Matt Dieckmann believed the future is electric, and he died hoping to prove it.
Dieckmann, the 29-year-old founder of Electric Race Bikes, was killed Monday following a collision with a car in his hometown of Santa Rosa, California. He reportedly was testing a new electric motorcycle at the time.
We met Dieckmann, pictured above on the left, at Infineon Raceway during the first TTXGP electric motorcycle race of the season and found him incredibly passionate about the sport. He loved motorcycles and he loved racing, but he was troubled by the pollution. He felt there was a better way and thought he’d found it in electric motorcycles.
“He was re-inventing them to make them better,” his grandmother, Betty Hiebel, told the Santa Rosa Press Democrat.
Dieckmann designed the battery pack in the EGP, the converted Yamaha TZ250 that Mike Hannas rode to third place at Infineon. The bike fared well throughout the season, with Electric Race Bikes finishing fourth in the constructors’ championship and Hannas third in the riders’ championship.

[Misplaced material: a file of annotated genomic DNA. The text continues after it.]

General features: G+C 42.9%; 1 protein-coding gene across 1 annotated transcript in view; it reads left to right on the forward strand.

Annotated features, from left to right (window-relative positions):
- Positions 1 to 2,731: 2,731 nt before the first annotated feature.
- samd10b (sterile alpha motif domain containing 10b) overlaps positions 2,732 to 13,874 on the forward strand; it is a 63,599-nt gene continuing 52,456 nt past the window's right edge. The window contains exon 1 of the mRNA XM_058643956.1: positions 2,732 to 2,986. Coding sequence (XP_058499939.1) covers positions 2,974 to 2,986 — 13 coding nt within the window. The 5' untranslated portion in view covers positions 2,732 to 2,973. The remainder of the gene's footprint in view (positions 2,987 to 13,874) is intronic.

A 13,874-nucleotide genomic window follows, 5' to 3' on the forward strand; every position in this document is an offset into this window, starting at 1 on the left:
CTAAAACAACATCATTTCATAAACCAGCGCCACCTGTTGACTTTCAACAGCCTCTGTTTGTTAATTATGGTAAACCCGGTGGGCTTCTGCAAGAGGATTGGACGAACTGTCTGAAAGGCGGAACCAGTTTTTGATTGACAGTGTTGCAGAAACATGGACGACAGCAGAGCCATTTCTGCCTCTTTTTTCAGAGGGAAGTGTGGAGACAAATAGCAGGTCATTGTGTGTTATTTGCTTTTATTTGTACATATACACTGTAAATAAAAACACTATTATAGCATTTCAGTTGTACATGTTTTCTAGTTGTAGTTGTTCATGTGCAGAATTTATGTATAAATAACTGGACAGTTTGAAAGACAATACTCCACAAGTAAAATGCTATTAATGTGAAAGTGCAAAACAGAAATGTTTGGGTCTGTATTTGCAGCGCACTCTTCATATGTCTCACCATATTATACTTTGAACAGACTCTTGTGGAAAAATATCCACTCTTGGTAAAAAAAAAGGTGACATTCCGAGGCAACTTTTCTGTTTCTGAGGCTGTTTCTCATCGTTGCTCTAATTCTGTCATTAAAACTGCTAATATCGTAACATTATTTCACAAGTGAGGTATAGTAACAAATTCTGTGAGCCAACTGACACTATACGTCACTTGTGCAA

Dieckmann was competitive, but he also worked for the good of the sport, offering advice and helping other teams when they needed a hand. He also was working with entrepreneurs in India to help bring electric motorcycles to that country.
“He was a truly inspiring figure and popular in the paddock and with so much promise,” TTXGP officials said in a statement. “Always offering support or a friendly hand, Matt touched all who met him with an infectious laugh and a glowing smile. He will be sorely missed and our hearts and condolences go out to his family, friends and colleagues.”
Source: Electric Motorcycle Entrepreneur Killed In Crash | Autopia | Wired.com